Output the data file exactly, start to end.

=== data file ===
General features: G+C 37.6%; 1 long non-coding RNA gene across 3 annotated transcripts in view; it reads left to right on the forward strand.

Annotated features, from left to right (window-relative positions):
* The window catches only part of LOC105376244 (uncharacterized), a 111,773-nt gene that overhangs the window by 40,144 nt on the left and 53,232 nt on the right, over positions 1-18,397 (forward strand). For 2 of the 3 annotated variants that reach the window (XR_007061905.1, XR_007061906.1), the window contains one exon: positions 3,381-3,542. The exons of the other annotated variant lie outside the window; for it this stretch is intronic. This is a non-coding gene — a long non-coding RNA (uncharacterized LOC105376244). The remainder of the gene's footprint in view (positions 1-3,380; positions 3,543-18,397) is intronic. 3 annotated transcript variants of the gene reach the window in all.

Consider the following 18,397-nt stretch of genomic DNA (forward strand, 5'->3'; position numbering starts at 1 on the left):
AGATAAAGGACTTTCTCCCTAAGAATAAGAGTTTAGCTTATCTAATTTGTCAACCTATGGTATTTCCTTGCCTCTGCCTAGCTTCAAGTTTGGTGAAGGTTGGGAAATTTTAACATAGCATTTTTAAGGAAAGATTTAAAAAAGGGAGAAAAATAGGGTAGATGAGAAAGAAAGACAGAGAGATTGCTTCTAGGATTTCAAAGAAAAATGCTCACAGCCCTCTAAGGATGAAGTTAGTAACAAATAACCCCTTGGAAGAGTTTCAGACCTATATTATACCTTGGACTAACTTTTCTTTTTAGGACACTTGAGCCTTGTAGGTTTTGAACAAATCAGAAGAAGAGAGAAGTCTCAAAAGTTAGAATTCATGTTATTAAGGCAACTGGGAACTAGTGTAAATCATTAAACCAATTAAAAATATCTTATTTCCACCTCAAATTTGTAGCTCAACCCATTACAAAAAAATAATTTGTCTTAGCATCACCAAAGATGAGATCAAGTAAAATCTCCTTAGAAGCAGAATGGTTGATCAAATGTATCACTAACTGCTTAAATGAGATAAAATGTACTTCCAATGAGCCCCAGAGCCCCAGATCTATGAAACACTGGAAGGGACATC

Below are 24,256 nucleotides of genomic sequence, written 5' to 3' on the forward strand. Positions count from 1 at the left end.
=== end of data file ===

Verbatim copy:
General features: G+C 37.6%; 1 long non-coding RNA gene across 3 annotated transcripts in view; it reads left to right on the forward strand.

Annotated features, from left to right (window-relative positions):
* The window catches only part of LOC105376244 (uncharacterized), a 111,773-nt gene that overhangs the window by 40,144 nt on the left and 53,232 nt on the right, over positions 1-18,397 (forward strand). For 2 of the 3 annotated variants that reach the window (XR_007061905.1, XR_007061906.1), the window contains one exon: positions 3,381-3,542. The exons of the other annotated variant lie outside the window; for it this stretch is intronic. This is a non-coding gene — a long non-coding RNA (uncharacterized LOC105376244). The remainder of the gene's footprint in view (positions 1-3,380; positions 3,543-18,397) is intronic. 3 annotated transcript variants of the gene reach the window in all.

Consider the following 18,397-nt stretch of genomic DNA (forward strand, 5'->3'; position numbering starts at 1 on the left):
AGATAAAGGACTTTCTCCCTAAGAATAAGAGTTTAGCTTATCTAATTTGTCAACCTATGGTATTTCCTTGCCTCTGCCTAGCTTCAAGTTTGGTGAAGGTTGGGAAATTTTAACATAGCATTTTTAAGGAAAGATTTAAAAAAGGGAGAAAAATAGGGTAGATGAGAAAGAAAGACAGAGAGATTGCTTCTAGGATTTCAAAGAAAAATGCTCACAGCCCTCTAAGGATGAAGTTAGTAACAAATAACCCCTTGGAAGAGTTTCAGACCTATATTATACCTTGGACTAACTTTTCTTTTTAGGACACTTGAGCCTTGTAGGTTTTGAACAAATCAGAAGAAGAGAGAAGTCTCAAAAGTTAGAATTCATGTTATTAAGGCAACTGGGAACTAGTGTAAATCATTAAACCAATTAAAAATATCTTATTTCCACCTCAAATTTGTAGCTCAACCCATTACAAAAAAATAATTTGTCTTAGCATCACCAAAGATGAGATCAAGTAAAATCTCCTTAGAAGCAGAATGGTTGATCAAATGTATCACTAACTGCTTAAATGAGATAAAATGTACTTCCAATGAGCCCCAGAGCCCCAGATCTATGAAACACTGGAAGGGACATC

Below are 24,256 nucleotides of genomic sequence, written 5' to 3' on the forward strand. Positions count from 1 at the left end.